• Dr. Jody Early and colleagues from the Waterford Institute of Technology School of Health Sciences and IT Carlow in Ireland are carrying out a project known as TEACH CoLab (Transnational Education and Community Health Collaboratory). The work focuses on identifying and addressing factors that contribute to health disparities and social injustices locally and globally. TEACH CoLab is a multifaceted collaboration between these 3 institutions and the partnership connects faculty, students, and community partners and the exchange of best practices. The collaboration has received funding support from the government of Ireland and the ERASMUS+ programme. Participants in both regions through Collaborative Online International Learning (COIL) courses, internship placements with local health organizations, examine relevant health promotion issues through a cross-cultural and trans-disciplinary lens, enabling shared global reflection. The project also aims to upskill staff in engaging with innovative teaching methodologies to empower deeper global connections between university students and staff, and also between universities and their local and regional community partners and health practitioners. The project team envisions expanding the teaching of global health topics to students in non-health disciplines in future (e.g. students in arts and business). Numerous SNHS faculty are interested in the project as its leader, Dr. Early seek to scale up this work through a larger grant. Interested SNHS faculty include Drs. Meghan Eagan-Torkko, Sunita Iyer, Andrea Stone, Mo West, Dan Bustillos, Dean Dworkin, and others.
  • Dr. Nora Kenworthy who spearheaded our Global Health minor in the School has been carrying out Global Health research since the start of her career. She continues to produce innovative research in the area of the political determinants of health inequities, including public health financing. She has recently published a 2019 journal article in Globalization and Health titled “Crowdfunding and global health disparities: an exploratory conceptual and empirical analysis”. In this work, she carries out an analysis of how medical crowdfunding (seeking donations for personal causes through media driven social networking) influences health inequalities and she examines how the platforms and practices associated with this trend reshape health policies, health care markets and health data. For more on Nora’s work in this area, see: http://faculty.washington.edu/njk8/medical-crowdfunding/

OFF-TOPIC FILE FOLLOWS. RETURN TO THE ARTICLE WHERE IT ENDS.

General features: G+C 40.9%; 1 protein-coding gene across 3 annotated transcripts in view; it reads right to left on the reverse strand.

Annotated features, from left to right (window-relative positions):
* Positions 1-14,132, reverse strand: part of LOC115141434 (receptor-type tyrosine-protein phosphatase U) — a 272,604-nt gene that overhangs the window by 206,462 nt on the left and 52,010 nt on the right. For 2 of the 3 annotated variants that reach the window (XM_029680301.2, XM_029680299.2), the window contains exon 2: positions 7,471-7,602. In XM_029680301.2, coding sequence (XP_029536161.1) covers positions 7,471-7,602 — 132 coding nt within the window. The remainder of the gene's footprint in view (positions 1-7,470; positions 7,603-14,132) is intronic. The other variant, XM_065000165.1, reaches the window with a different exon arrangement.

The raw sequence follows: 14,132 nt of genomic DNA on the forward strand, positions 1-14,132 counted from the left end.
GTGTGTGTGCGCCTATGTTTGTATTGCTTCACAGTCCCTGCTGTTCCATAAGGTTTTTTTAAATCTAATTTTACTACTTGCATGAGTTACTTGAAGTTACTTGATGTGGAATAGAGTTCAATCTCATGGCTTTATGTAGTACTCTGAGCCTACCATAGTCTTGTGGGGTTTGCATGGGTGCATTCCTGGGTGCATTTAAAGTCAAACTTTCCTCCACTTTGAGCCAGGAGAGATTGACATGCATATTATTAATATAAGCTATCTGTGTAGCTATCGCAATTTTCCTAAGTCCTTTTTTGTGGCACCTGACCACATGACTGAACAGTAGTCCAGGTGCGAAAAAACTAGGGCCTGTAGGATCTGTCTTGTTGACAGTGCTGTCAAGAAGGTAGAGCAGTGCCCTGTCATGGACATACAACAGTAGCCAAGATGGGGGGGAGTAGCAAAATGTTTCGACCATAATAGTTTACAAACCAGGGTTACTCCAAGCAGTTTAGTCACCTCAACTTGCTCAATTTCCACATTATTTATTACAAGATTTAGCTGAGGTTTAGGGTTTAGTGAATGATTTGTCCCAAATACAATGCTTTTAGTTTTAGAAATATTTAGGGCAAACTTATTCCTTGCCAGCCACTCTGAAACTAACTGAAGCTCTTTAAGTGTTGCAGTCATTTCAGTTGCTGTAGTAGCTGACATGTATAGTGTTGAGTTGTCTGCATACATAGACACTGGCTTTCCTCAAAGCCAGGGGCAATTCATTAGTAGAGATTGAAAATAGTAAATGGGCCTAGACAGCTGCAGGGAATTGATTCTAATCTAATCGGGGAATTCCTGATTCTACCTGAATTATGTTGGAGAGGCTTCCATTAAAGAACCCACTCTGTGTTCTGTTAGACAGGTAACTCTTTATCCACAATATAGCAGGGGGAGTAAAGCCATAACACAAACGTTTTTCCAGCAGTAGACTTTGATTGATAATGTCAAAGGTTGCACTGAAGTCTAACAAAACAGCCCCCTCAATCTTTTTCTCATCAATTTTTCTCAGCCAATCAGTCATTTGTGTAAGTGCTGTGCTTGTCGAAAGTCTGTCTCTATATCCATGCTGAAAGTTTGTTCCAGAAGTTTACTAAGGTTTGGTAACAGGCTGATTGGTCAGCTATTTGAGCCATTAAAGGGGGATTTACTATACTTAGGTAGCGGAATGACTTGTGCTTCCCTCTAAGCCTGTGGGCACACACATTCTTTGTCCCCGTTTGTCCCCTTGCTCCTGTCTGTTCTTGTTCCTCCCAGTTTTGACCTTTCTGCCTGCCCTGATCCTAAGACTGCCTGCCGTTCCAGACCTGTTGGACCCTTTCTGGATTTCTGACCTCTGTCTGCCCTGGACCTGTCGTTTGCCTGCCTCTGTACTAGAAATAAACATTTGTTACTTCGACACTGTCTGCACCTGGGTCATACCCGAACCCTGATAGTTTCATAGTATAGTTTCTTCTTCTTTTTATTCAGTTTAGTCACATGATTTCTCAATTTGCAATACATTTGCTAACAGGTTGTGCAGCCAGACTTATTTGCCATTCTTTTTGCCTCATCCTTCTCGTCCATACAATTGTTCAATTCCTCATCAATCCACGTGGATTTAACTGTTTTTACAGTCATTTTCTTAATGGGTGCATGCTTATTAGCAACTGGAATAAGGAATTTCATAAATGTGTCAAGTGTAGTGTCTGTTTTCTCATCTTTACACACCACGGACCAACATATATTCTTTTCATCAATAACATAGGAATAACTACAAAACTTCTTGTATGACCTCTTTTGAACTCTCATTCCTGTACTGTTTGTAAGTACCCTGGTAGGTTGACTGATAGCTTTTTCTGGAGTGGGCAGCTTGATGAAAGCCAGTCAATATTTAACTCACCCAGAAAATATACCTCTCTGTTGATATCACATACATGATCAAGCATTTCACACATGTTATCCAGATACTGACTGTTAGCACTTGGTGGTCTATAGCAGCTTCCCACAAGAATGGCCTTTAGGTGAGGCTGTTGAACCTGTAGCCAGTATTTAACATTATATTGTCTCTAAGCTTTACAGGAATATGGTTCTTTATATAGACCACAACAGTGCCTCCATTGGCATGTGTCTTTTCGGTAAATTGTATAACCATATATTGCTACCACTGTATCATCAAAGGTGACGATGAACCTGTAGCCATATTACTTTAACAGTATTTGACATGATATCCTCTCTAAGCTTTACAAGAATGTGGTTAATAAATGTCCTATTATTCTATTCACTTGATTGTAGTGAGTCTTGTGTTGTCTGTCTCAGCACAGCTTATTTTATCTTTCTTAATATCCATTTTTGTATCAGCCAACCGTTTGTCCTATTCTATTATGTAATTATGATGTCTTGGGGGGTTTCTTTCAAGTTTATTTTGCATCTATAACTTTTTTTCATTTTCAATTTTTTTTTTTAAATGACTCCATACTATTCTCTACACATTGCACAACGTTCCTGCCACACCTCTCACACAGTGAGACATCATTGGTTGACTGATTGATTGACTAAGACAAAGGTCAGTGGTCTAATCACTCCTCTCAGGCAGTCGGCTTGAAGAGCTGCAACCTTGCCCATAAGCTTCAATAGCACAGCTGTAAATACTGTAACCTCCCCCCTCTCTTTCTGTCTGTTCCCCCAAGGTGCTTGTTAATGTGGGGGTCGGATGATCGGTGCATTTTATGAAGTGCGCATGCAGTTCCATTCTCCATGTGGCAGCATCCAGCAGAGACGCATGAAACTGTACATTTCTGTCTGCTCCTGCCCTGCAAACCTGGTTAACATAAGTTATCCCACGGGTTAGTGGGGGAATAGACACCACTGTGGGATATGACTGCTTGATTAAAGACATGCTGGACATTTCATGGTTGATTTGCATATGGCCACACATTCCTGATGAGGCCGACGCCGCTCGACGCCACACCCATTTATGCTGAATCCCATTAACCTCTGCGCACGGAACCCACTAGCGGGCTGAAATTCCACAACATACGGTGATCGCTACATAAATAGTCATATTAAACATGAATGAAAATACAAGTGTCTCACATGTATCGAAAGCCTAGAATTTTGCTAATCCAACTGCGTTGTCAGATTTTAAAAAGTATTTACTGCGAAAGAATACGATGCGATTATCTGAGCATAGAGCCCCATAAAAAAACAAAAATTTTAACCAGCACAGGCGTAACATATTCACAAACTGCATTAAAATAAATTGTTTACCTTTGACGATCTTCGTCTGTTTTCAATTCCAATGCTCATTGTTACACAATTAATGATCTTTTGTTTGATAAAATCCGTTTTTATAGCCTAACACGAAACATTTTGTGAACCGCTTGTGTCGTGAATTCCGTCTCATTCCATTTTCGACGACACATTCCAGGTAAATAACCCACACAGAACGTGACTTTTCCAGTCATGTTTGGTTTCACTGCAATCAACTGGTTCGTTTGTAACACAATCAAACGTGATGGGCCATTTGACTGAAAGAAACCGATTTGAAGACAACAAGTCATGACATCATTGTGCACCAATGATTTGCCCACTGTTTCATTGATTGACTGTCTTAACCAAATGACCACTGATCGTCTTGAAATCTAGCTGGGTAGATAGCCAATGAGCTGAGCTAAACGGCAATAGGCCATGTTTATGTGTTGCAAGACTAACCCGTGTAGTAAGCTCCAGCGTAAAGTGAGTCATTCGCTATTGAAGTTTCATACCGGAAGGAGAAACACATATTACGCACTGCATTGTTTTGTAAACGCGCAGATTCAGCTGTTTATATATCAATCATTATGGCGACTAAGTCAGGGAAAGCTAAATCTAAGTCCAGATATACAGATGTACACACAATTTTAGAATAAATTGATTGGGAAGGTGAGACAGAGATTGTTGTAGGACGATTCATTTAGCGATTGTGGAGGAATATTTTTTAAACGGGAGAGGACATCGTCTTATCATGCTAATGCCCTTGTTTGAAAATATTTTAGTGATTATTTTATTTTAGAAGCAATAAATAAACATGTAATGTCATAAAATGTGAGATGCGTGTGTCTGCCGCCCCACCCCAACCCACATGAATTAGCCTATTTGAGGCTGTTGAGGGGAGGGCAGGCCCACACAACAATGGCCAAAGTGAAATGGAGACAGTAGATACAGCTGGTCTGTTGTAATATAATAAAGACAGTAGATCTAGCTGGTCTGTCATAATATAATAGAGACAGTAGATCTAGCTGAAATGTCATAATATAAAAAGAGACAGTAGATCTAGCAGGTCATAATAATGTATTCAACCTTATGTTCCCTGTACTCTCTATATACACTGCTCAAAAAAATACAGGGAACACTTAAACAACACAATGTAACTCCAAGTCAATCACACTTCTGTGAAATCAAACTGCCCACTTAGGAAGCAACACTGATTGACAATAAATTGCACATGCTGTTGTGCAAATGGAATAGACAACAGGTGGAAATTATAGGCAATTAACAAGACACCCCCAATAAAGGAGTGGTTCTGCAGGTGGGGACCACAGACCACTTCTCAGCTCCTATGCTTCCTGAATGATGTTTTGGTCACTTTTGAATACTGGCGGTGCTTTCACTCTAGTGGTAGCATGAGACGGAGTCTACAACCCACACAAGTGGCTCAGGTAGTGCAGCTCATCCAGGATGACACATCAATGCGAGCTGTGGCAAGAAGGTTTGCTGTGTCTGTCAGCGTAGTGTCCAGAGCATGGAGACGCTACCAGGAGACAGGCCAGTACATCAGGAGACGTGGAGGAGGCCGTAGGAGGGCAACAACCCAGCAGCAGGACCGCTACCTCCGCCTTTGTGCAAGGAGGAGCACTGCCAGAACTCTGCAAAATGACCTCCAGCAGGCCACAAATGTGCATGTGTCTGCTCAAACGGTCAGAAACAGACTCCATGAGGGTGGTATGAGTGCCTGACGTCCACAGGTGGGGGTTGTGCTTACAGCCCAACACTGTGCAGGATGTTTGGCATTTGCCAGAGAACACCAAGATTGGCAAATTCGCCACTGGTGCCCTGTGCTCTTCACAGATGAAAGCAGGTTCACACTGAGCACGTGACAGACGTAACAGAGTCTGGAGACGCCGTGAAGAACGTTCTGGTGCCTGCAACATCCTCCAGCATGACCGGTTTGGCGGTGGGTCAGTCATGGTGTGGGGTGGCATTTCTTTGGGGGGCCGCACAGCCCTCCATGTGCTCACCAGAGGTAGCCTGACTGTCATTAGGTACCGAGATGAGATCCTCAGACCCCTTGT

• Dean Shari L. Dworkin a consultation for the World Health Organization in December. The purpose of the consultation was to set a global health research agenda focused on masculinities in the context of sexual and reproductive health (SRH) programming.  This is the topic of Dr. Dworkin’s research that spans 15 years in sub-Saharan Africa and the United States. Sixteen experts from around the globe attended, including colleagues from Lebanon, India, South Africa, Ireland, Brazil, Australia and the United States attended. The group examined the evidence base on men in the context of sexual and reproductive health programs, reviewed outcome measures and the success of interventions thus far and identified gaps in the evidence base. They then set priority research domains in global health focused on men, masculinities and gender-transformative approaches that engage men working towards gender equality and improved SRH outcomes.